For over 40 years Saturday Night Live ("SNL") has delivered blistering political satire and at times has helped to underscore negative aspects of candidates and to get across prevailing character flaws the mainstream media is too spineless to attack. This past year has been no different. Yet, in the wake of Monday's presidential debate and Donald Trump's disastrous performance, some are conjecturing that SNL may be particularly brutal on Trump - and deservedly so in my opinion. A piece in Politico looks at the process underway at SNL in the lead up to Saturday's show. Here are highlights:
Monday night was live from Hofstra. Saturday night is live from New York.
While Donald Trump and Hillary Clinton argue over who won Monday night’s debate, inside 30 Rockefeller Plaza, the winner in the all-important satirical showdown is still being scripted.
That’s where the cast and crew of “Saturday Night Live” gathered Monday night to watch the debate. And it’s where they’re still sketching out portrayals that will shape how Americans see their presidential candidates.
SNL, which timed the launch of its 42nd season for the weekend after the first Clinton-Trump clash, made one big reveal Wednesday: Actor Alec Baldwin will debut as Trump. But heading into Saturday, the biggest drama is how Baldwin and SNL will parody the GOP nominee: Will they mock his sniffles? His hair? His orange hue? His gesticulations? His supposed microphone malfunction? Or do they cast him in more ominous terms: as a racist hate-monger? Some comedians are pressing for the latter. Dean Obeidallah, who worked on the production staff of SNL for eight years and now has a radio show on SiriusXM, said late-night comedians “have a moral obligation” to highlight the darker elements of Trump’s candidacy. “Donald Trump is not a normal candidate. This is not Mitt Romney, not John McCain. This is a man who has trafficked in racism, sexism and bigotry,” Obeidallah said.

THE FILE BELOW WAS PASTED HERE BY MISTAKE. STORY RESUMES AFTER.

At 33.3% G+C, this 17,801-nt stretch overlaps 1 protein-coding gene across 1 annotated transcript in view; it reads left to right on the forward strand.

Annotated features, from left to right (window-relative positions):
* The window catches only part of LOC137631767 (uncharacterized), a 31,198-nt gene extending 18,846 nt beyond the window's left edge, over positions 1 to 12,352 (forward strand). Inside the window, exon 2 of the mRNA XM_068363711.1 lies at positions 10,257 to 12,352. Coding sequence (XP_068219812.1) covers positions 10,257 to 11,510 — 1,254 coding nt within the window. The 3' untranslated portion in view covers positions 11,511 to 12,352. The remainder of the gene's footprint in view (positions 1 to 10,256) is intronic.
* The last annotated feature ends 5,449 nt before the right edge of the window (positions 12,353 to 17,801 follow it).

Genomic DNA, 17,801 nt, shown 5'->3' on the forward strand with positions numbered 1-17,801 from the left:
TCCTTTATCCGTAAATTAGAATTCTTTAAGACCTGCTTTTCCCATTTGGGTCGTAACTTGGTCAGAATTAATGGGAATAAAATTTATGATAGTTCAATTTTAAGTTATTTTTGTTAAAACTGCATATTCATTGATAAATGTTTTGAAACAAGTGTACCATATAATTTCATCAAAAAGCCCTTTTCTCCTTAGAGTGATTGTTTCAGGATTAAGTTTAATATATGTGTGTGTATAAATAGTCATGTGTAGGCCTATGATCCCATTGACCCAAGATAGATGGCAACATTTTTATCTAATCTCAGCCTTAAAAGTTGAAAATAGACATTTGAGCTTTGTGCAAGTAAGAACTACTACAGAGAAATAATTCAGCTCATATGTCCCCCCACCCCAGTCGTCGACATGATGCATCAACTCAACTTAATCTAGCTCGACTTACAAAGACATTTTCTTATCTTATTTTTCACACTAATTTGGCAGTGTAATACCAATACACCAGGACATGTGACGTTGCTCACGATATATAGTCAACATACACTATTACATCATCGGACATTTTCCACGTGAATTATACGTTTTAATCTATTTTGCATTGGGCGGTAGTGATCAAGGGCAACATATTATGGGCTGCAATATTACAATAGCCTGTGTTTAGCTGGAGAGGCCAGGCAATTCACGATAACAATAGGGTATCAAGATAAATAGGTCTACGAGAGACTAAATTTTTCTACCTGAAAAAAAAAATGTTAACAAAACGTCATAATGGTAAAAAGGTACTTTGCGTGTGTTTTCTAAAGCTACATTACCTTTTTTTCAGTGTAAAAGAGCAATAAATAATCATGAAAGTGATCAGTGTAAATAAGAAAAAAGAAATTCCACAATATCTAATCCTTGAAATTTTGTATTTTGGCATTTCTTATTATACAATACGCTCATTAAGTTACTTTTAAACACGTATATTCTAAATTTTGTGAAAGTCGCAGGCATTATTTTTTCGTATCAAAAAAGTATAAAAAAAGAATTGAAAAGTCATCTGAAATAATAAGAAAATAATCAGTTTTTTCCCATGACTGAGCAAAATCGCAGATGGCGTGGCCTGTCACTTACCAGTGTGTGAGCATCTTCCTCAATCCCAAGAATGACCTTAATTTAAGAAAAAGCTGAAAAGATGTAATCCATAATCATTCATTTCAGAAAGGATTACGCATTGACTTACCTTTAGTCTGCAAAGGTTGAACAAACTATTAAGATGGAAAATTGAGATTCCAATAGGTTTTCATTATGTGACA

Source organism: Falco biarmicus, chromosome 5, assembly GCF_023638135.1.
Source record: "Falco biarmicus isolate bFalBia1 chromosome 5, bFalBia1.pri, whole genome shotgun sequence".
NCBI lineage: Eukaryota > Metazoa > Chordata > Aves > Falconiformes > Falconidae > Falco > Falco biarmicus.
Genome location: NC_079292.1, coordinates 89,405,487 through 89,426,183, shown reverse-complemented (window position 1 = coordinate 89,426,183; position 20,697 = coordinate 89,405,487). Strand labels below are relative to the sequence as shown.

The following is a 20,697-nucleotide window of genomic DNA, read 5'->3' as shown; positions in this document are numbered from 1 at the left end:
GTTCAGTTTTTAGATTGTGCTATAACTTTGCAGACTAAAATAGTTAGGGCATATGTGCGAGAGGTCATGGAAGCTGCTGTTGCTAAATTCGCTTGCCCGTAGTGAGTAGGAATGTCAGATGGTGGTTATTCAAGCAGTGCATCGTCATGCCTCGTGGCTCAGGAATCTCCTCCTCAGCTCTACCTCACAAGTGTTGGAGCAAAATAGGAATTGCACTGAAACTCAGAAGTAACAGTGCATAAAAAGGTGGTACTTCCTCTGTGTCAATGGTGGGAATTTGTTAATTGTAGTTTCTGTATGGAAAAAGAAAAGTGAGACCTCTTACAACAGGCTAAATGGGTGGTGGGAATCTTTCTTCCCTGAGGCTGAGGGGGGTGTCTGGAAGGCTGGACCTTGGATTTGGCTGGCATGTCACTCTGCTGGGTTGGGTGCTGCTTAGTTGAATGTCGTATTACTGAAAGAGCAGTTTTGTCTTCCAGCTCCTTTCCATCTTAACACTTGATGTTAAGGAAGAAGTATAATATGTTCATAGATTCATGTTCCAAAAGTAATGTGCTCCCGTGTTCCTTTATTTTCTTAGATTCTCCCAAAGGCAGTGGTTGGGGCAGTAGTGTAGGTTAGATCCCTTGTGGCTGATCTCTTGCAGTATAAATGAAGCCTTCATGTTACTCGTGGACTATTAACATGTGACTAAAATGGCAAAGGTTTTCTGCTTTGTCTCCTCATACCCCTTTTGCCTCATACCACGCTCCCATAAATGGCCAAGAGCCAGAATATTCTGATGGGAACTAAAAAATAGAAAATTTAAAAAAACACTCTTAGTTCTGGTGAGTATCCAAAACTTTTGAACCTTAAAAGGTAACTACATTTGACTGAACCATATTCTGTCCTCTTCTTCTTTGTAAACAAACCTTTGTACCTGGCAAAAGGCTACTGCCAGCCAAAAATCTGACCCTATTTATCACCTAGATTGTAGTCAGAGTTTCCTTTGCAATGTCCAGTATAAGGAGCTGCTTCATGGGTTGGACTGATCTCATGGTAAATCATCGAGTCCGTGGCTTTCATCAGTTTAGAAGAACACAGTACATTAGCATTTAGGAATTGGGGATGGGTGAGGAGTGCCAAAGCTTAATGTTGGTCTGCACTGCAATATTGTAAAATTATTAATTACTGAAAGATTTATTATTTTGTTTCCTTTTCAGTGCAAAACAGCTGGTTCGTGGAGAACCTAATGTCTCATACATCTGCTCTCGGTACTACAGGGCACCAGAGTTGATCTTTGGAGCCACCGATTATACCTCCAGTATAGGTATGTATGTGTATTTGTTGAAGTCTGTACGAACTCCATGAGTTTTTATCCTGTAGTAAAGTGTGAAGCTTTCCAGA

“Maybe it’s going to take comedians to do the job that cable news has relinquished for so much of the campaign.”
for coddling Trump and inviting him on their programs. “I guess because ratings matter more than brown people,” Bee exclaimed. “Sure, he’s making life palpably dangerous for Muslims and immigrants, but, hey, he’s good at entertainment!”took some of her comedy colleagues and network executives to task
stirring testimonials from what at first appeared to be everyday Americans who ended up as a Nazi, a woman ironing a Ku Klux Klan hood, and a white supremacist.faux pro-Trump SNL ad featured
It was Will Ferrell as George W. Bush who coined “strategery,” not Bush himself. And it was Tina Fey as Sarah Palin who claimed, “I can see Russia from my house,” not Palin. The skewering tradition dates all the way back to Chevy Chase’s 1976 portrayal of President Gerald Ford as a klutz, and Jon Lovitz’s disbelief, as Michael Dukakis in 1988, that “I can’t believe I’m losing to this guy.” In 2000, Al Gore’s own advisers made him watch Darrell Hammond’s stilted, stiff, sighing impersonation of his debate performances to show Gore how poorly he was coming off to others.
Lorne Michaels, the creator and executive producer of SNL, told Parade this week that “fundamentally we’re non-partisan,“ but there are growing pressures inside the satire world to wage a comedic war on Trump in the election’s final weeks.
“It’s among the things I can’t control,” Palmieri said with a hearty laugh. “‘Saturday Night Live’ — among the things I can’t control.”
Again, I hope SNL brutalizes Trump. The husband and I will be at a wedding at The Greenbrier on Saturday, but we will be sure to tune into SNL afterwards.